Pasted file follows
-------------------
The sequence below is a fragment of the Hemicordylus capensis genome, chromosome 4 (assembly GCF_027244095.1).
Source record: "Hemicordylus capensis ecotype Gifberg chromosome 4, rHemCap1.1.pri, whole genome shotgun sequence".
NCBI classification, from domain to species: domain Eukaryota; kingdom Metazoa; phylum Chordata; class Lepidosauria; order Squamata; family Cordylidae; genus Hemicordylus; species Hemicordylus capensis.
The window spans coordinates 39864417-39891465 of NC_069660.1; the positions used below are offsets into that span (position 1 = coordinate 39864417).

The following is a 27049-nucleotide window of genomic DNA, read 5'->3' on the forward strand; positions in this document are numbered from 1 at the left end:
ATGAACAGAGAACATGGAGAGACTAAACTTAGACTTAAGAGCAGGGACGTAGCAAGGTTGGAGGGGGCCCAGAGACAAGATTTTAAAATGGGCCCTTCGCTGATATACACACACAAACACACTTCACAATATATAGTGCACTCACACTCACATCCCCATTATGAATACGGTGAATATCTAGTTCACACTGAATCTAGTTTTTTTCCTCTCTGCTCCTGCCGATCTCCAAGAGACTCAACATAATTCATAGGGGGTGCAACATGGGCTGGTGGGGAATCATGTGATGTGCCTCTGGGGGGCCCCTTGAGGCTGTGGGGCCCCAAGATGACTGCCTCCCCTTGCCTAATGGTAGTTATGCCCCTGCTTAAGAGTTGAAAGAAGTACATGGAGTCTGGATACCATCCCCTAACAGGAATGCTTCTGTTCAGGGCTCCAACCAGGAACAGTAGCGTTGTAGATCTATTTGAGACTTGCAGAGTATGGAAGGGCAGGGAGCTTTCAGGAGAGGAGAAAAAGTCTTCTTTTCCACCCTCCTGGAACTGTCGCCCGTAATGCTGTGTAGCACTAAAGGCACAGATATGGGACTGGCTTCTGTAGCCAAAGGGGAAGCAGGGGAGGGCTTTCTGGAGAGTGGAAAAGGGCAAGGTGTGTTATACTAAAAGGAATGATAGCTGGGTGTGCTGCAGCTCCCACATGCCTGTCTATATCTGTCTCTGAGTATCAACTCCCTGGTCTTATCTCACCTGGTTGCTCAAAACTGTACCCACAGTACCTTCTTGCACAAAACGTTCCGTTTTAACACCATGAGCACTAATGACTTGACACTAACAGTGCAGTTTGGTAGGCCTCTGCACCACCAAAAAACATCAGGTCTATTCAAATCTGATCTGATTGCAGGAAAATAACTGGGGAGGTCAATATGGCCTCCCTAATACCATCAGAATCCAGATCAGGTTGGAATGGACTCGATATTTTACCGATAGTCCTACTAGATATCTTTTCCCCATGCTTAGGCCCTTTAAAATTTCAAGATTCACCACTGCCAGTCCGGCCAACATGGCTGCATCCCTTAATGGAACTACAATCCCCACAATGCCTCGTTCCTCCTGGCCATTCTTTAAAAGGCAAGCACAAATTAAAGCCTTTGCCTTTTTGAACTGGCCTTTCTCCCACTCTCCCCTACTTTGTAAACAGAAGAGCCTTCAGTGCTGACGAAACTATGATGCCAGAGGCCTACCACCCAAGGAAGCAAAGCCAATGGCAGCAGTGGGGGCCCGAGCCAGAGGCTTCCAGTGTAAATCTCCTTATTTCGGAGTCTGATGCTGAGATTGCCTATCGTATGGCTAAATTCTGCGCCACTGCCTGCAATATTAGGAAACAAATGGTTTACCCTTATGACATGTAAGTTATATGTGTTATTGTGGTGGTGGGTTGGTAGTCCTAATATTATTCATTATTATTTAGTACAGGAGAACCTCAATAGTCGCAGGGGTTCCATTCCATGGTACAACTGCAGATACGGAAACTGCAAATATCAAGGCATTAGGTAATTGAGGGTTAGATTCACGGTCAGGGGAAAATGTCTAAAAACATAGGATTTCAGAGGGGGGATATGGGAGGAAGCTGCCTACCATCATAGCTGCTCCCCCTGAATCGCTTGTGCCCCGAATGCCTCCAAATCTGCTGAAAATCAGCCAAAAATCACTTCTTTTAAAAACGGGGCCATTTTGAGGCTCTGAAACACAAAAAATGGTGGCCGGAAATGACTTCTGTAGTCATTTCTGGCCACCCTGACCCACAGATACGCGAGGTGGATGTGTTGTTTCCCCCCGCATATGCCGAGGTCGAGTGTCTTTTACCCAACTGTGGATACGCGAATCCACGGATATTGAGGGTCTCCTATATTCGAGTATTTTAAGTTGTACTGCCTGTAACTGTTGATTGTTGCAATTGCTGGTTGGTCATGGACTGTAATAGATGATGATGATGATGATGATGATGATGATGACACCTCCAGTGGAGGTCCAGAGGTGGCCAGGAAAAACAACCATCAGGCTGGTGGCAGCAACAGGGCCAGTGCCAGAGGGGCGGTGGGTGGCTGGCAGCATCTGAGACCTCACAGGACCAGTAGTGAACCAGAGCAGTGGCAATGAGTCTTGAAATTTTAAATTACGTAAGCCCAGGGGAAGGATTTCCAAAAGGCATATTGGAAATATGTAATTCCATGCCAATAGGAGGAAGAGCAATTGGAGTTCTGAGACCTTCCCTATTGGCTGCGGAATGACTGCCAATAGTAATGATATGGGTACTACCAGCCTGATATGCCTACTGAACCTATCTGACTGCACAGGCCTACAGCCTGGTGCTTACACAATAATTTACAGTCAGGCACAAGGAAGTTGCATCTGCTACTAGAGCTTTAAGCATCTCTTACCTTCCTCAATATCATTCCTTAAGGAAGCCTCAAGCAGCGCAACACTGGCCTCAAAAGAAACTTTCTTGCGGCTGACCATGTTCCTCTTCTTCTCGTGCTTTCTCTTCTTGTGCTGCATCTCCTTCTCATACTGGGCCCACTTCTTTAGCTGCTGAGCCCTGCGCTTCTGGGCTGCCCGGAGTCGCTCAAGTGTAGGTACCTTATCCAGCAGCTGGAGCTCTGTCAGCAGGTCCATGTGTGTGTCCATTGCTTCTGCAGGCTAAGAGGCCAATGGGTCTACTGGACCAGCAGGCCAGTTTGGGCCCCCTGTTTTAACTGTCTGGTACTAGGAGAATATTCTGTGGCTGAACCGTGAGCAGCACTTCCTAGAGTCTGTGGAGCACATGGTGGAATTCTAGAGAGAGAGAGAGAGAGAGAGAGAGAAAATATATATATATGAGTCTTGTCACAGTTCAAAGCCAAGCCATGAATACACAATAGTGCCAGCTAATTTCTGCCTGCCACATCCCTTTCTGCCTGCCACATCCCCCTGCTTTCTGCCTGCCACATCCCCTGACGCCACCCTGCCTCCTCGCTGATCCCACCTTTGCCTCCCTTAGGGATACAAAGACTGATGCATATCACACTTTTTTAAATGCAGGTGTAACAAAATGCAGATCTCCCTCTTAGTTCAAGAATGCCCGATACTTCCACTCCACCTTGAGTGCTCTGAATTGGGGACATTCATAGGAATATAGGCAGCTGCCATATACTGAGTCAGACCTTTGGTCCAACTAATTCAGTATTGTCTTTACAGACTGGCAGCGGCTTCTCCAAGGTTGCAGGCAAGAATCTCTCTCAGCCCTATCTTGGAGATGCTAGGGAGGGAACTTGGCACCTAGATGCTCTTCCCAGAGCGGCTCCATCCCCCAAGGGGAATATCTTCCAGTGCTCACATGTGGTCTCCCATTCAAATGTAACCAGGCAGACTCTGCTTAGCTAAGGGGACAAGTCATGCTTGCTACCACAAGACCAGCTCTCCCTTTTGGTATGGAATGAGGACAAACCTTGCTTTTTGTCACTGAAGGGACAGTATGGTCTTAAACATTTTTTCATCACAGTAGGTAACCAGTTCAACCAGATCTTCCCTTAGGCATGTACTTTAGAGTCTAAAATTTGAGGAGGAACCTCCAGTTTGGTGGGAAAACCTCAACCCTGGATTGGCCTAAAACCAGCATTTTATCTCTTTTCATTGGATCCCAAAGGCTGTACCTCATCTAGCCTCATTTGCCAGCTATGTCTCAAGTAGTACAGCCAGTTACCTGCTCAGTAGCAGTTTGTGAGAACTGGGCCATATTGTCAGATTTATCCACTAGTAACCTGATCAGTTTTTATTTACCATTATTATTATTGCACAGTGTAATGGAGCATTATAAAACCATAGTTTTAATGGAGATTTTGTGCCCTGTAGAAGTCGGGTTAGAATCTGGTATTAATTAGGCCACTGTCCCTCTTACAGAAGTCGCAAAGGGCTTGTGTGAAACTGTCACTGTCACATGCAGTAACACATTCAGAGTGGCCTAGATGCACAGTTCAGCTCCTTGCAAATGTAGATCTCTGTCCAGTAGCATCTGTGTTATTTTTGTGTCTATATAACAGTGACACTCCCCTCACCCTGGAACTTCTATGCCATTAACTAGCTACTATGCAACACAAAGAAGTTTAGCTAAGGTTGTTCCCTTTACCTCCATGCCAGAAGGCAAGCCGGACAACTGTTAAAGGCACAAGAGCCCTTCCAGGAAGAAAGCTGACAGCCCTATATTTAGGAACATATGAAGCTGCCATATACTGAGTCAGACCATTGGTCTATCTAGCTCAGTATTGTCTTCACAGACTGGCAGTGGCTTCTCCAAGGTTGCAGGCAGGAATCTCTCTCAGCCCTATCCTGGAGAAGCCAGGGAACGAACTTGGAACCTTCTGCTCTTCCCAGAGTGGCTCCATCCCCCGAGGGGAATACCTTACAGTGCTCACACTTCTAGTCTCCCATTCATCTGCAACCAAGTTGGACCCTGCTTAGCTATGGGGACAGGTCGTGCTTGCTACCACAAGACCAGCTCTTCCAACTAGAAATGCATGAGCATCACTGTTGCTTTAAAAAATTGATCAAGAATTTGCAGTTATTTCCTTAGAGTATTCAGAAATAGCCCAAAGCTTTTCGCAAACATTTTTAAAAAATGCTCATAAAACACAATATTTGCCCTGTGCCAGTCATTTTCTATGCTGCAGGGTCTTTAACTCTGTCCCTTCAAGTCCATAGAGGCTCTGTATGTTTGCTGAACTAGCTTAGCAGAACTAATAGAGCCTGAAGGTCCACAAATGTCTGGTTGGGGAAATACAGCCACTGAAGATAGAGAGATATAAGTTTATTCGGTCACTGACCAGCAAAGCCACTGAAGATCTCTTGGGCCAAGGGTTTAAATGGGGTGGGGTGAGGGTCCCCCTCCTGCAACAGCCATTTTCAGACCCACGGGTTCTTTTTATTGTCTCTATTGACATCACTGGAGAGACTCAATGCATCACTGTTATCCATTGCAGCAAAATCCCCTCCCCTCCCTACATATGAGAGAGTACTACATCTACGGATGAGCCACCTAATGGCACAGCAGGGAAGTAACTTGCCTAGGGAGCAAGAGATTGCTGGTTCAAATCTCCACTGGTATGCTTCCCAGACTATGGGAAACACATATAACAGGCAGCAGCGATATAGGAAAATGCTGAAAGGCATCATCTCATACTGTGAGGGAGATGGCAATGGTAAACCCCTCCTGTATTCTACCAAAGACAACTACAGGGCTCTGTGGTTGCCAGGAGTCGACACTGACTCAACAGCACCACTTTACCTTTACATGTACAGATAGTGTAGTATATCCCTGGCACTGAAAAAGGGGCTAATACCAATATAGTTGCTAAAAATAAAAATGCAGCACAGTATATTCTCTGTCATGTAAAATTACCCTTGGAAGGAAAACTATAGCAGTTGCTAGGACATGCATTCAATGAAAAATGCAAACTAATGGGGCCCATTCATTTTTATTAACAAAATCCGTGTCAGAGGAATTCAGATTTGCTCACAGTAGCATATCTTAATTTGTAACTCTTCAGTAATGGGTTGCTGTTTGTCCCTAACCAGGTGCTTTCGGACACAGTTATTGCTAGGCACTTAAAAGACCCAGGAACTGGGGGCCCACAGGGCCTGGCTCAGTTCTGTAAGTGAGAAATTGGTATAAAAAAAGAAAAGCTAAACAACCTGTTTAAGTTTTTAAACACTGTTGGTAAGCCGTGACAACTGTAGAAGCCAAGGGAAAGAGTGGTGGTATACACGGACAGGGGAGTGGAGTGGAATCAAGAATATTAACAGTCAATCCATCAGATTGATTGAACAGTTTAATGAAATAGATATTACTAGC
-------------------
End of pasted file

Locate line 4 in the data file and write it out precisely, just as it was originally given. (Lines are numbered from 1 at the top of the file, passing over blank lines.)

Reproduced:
The window spans coordinates 39864417-39891465 of NC_069660.1; the positions used below are offsets into that span (position 1 = coordinate 39864417).